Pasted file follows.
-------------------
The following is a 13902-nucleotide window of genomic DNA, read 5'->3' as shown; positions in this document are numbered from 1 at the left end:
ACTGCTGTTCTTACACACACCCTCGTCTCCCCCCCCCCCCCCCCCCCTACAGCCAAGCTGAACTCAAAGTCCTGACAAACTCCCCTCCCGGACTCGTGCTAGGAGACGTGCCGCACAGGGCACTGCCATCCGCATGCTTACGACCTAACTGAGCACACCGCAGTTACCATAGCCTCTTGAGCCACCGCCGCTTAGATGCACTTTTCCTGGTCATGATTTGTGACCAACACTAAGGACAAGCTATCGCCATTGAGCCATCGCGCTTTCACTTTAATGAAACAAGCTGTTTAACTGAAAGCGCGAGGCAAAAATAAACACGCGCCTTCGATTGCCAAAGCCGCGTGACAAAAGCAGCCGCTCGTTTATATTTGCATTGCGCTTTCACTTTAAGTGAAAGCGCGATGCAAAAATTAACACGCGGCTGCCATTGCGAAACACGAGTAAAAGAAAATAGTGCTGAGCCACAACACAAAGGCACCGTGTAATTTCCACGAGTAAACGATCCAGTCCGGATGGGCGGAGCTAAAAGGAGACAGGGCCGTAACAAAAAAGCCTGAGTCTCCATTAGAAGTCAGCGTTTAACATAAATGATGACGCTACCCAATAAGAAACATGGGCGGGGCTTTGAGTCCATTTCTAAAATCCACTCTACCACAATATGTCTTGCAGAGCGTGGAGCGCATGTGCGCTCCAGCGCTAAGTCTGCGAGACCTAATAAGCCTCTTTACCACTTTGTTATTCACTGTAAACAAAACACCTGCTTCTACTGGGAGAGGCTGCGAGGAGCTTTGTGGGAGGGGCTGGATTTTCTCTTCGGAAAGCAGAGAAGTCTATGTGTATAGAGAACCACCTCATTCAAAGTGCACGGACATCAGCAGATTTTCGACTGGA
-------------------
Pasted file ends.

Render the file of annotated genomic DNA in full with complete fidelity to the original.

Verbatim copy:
The following is a 13902-nucleotide window of genomic DNA, read 5'->3' as shown; positions in this document are numbered from 1 at the left end:
ACTGCTGTTCTTACACACACCCTCGTCTCCCCCCCCCCCCCCCCCCCTACAGCCAAGCTGAACTCAAAGTCCTGACAAACTCCCCTCCCGGACTCGTGCTAGGAGACGTGCCGCACAGGGCACTGCCATCCGCATGCTTACGACCTAACTGAGCACACCGCAGTTACCATAGCCTCTTGAGCCACCGCCGCTTAGATGCACTTTTCCTGGTCATGATTTGTGACCAACACTAAGGACAAGCTATCGCCATTGAGCCATCGCGCTTTCACTTTAATGAAACAAGCTGTTTAACTGAAAGCGCGAGGCAAAAATAAACACGCGCCTTCGATTGCCAAAGCCGCGTGACAAAAGCAGCCGCTCGTTTATATTTGCATTGCGCTTTCACTTTAAGTGAAAGCGCGATGCAAAAATTAACACGCGGCTGCCATTGCGAAACACGAGTAAAAGAAAATAGTGCTGAGCCACAACACAAAGGCACCGTGTAATTTCCACGAGTAAACGATCCAGTCCGGATGGGCGGAGCTAAAAGGAGACAGGGCCGTAACAAAAAAGCCTGAGTCTCCATTAGAAGTCAGCGTTTAACATAAATGATGACGCTACCCAATAAGAAACATGGGCGGGGCTTTGAGTCCATTTCTAAAATCCACTCTACCACAATATGTCTTGCAGAGCGTGGAGCGCATGTGCGCTCCAGCGCTAAGTCTGCGAGACCTAATAAGCCTCTTTACCACTTTGTTATTCACTGTAAACAAAACACCTGCTTCTACTGGGAGAGGCTGCGAGGAGCTTTGTGGGAGGGGCTGGATTTTCTCTTCGGAAAGCAGAGAAGTCTATGTGTATAGAGAACCACCTCATTCAAAGTGCACGGACATCAGCAGATTTTCGACTGGA